Cyst L72.0

Author: Prof. Dr. med. Peter Altmeyer

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Last updated on: 29.10.2020

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Single or multi-chamber cavity, with or without epithelial lining, filled with liquid, gelatinous or solid contents.

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The present classification is a classification based on histological criteria. A basic distinction is made between epithelial and non-epithelial cysts (pseudocysts). Epithelial cysts can be divided according to their wall structure into: Non-epithelial cysts (pseudocysts) can be divided as follows:

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  • The diagnosis cyst is a primary non-classifying clinical diagnosis. The clinician refers to a fluid-filled cavity in the skin or mucous membrane as a "cyst" and does not consider the genesis or etiology, only the clinical picture.
  • A mucosal granuloma caused by trauma is impressive as a cyst and will therefore be clinically diagnosed as a "mucosal cyst". Likewise the mucoid dorsal cyst, etiologically a traumatic cyst, histologically a pseudocyst (a cavity not lined by epithelium).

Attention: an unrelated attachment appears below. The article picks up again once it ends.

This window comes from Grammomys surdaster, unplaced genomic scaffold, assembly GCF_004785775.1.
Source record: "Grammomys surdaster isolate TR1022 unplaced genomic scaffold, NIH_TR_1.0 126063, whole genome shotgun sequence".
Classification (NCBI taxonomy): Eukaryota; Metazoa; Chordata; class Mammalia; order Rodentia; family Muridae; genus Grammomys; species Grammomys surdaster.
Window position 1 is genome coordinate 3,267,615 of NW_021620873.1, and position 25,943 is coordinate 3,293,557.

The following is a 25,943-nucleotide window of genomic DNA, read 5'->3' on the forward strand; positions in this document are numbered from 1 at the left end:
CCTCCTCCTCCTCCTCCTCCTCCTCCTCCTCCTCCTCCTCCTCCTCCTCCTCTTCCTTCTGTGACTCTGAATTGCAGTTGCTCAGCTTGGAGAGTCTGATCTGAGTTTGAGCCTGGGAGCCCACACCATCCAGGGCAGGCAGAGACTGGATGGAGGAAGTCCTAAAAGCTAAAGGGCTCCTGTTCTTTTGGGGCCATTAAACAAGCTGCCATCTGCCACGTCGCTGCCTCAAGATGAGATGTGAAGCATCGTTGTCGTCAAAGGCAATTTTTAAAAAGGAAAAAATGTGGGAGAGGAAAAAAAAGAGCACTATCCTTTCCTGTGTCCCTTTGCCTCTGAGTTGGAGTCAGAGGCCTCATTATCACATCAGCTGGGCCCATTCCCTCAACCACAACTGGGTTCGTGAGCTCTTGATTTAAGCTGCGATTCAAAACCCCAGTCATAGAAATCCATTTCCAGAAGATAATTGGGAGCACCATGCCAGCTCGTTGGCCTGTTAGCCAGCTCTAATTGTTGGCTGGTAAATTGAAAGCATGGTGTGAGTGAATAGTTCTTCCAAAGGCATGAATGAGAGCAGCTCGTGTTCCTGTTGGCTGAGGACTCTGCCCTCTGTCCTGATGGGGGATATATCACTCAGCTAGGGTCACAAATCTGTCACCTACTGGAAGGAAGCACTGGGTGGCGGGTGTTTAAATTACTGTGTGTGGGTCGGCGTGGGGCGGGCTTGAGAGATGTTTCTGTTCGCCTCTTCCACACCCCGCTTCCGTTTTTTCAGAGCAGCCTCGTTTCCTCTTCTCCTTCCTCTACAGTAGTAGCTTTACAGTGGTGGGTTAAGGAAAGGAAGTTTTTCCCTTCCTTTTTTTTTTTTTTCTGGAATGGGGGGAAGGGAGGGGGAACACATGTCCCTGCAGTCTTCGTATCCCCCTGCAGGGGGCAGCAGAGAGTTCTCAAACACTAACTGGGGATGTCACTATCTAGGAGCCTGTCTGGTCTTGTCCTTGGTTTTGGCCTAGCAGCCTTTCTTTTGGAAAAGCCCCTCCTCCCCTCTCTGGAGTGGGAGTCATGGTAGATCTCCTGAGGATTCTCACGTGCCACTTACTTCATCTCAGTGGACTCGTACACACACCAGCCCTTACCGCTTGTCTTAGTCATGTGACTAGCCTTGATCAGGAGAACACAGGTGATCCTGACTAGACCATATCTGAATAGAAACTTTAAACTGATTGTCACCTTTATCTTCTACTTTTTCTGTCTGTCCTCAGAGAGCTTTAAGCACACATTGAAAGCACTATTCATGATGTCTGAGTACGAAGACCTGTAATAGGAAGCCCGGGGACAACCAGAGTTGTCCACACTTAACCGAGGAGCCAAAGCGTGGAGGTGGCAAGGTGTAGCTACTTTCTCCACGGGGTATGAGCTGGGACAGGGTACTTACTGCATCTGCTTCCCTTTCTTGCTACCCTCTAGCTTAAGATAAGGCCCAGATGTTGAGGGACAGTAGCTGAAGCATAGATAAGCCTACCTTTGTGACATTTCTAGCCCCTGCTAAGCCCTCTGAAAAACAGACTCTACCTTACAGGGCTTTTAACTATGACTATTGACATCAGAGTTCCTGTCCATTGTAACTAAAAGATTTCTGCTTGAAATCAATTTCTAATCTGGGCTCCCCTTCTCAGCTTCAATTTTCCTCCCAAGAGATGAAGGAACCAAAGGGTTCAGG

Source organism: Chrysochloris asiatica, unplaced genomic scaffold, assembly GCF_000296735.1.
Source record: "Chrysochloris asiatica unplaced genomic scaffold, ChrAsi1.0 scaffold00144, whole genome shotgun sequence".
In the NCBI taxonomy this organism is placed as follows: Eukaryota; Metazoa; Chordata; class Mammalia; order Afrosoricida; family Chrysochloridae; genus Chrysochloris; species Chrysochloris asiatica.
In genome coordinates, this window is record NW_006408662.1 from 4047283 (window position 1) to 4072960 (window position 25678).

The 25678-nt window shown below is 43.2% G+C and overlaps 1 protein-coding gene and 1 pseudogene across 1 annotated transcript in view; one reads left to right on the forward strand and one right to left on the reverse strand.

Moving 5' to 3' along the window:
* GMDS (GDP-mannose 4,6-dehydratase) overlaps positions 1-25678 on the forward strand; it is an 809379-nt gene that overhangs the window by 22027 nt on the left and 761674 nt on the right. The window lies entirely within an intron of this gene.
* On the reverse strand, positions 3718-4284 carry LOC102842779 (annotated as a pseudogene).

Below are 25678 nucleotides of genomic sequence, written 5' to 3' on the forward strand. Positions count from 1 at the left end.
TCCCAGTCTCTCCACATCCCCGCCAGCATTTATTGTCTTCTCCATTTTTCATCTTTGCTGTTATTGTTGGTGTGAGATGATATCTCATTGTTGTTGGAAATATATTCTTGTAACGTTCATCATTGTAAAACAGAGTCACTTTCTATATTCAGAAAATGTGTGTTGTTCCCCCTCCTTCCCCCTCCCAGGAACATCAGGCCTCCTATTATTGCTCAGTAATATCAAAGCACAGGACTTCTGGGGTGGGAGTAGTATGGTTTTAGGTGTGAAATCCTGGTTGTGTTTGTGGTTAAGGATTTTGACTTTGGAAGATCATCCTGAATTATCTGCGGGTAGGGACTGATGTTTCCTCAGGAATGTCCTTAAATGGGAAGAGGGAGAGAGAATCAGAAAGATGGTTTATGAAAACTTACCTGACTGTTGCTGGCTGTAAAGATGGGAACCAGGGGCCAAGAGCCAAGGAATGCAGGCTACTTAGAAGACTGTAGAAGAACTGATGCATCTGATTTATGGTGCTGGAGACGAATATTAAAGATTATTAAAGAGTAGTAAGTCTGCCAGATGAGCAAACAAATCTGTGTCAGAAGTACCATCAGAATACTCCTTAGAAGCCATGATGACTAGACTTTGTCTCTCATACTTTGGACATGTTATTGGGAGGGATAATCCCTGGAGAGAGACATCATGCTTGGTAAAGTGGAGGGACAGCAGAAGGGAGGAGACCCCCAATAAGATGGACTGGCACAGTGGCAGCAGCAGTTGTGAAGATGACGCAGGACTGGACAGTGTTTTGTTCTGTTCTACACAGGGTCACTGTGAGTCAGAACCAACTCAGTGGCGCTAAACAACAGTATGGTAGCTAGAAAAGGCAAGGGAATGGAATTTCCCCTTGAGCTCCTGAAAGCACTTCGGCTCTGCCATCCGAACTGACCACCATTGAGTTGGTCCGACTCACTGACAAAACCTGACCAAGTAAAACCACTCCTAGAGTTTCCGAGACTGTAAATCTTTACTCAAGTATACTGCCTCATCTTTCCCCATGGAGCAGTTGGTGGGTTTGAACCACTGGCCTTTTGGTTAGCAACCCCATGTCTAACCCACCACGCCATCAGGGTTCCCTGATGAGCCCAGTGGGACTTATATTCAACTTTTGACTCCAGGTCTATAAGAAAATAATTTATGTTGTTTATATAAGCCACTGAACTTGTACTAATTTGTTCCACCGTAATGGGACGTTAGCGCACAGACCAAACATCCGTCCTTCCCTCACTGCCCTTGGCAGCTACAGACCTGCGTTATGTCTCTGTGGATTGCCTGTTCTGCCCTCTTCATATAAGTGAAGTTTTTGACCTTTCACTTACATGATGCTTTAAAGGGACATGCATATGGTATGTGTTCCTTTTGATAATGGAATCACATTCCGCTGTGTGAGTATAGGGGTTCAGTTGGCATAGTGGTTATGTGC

• A trichilemmal cyst, clinically a coarse knot of the scalp, will hardly be addressed clinically and morphologically as a cyst, although the histological interpretation - trichilemmal cyst - is so.
  • Cystic tumours (e.g. a cystic basal cell carcinoma) will be clinically addressed as a "cyst". The histological diagnosis, however, is neoplasia and is by no means a contradiction.
  • The lymphangioma impresses kininically as a cyst. However, the histological diagnosis is not "vascular cyst" but lymphangioma. The same could be said about the so-called lip angioma. Clinically a blood-filled cyst, but the histological diagnosis is angioma. In this respect the clinical-morphological diagnosis "cyst" is not subject to a uniform histological diagnosis.
  • From a purely histological point of view the term "cyst" is more clearly defined and subdivided. In this respect, all attempts to classify "cysts", which combine clinical, histological and possibly aetiological aspects, are of little use for clinical use.
  • Cysts are frequent cutaneous lesions that lead to visits to the doctor for various reasons, e.g. cosmetic disorders, mechanical disorders, growth, inflammatory reactions. The definitive diagnosis is generally made after histological examination.


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Last updated on: 29.10.2020